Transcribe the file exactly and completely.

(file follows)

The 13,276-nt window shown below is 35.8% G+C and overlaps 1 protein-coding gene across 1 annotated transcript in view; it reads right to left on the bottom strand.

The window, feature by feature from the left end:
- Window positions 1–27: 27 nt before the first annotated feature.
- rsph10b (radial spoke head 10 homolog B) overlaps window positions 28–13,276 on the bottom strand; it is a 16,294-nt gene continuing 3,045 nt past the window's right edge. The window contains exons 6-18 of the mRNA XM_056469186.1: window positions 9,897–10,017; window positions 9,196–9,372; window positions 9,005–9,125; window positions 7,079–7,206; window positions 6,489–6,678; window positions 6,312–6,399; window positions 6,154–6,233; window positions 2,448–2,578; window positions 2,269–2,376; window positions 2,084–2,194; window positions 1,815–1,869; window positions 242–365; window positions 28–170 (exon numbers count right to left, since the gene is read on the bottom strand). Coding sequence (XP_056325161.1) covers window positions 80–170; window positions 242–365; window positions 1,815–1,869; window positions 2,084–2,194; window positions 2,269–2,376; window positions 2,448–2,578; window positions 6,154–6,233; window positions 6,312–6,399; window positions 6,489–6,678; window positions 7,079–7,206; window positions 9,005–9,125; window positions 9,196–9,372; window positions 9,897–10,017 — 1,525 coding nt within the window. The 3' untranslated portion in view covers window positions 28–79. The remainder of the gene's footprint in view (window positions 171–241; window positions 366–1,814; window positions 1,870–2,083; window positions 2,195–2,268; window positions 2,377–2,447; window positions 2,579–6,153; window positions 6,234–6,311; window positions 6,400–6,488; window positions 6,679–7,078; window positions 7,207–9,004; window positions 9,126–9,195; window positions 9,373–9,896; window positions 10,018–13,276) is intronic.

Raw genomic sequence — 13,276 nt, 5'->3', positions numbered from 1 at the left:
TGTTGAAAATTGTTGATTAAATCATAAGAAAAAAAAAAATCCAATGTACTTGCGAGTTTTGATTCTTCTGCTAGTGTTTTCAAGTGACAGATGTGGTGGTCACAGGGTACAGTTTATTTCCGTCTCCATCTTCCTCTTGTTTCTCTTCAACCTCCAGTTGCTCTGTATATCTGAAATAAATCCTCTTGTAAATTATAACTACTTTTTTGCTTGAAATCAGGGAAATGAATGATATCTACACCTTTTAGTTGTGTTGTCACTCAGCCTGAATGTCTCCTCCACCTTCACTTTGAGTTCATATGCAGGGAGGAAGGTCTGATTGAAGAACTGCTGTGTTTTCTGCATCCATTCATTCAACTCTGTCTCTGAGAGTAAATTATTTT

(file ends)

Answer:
The 13,276-nt window shown below is 35.8% G+C and overlaps 1 protein-coding gene across 1 annotated transcript in view; it reads right to left on the bottom strand.

The window, feature by feature from the left end:
- Window positions 1–27: 27 nt before the first annotated feature.
- rsph10b (radial spoke head 10 homolog B) overlaps window positions 28–13,276 on the bottom strand; it is a 16,294-nt gene continuing 3,045 nt past the window's right edge. The window contains exons 6-18 of the mRNA XM_056469186.1: window positions 9,897–10,017; window positions 9,196–9,372; window positions 9,005–9,125; window positions 7,079–7,206; window positions 6,489–6,678; window positions 6,312–6,399; window positions 6,154–6,233; window positions 2,448–2,578; window positions 2,269–2,376; window positions 2,084–2,194; window positions 1,815–1,869; window positions 242–365; window positions 28–170 (exon numbers count right to left, since the gene is read on the bottom strand). Coding sequence (XP_056325161.1) covers window positions 80–170; window positions 242–365; window positions 1,815–1,869; window positions 2,084–2,194; window positions 2,269–2,376; window positions 2,448–2,578; window positions 6,154–6,233; window positions 6,312–6,399; window positions 6,489–6,678; window positions 7,079–7,206; window positions 9,005–9,125; window positions 9,196–9,372; window positions 9,897–10,017 — 1,525 coding nt within the window. The 3' untranslated portion in view covers window positions 28–79. The remainder of the gene's footprint in view (window positions 171–241; window positions 366–1,814; window positions 1,870–2,083; window positions 2,195–2,268; window positions 2,377–2,447; window positions 2,579–6,153; window positions 6,234–6,311; window positions 6,400–6,488; window positions 6,679–7,078; window positions 7,207–9,004; window positions 9,126–9,195; window positions 9,373–9,896; window positions 10,018–13,276) is intronic.

Raw genomic sequence — 13,276 nt, 5'->3', positions numbered from 1 at the left:
TGTTGAAAATTGTTGATTAAATCATAAGAAAAAAAAAAATCCAATGTACTTGCGAGTTTTGATTCTTCTGCTAGTGTTTTCAAGTGACAGATGTGGTGGTCACAGGGTACAGTTTATTTCCGTCTCCATCTTCCTCTTGTTTCTCTTCAACCTCCAGTTGCTCTGTATATCTGAAATAAATCCTCTTGTAAATTATAACTACTTTTTTGCTTGAAATCAGGGAAATGAATGATATCTACACCTTTTAGTTGTGTTGTCACTCAGCCTGAATGTCTCCTCCACCTTCACTTTGAGTTCATATGCAGGGAGGAAGGTCTGATTGAAGAACTGCTGTGTTTTCTGCATCCATTCATTCAACTCTGTCTCTGAGAGTAAATTATTTT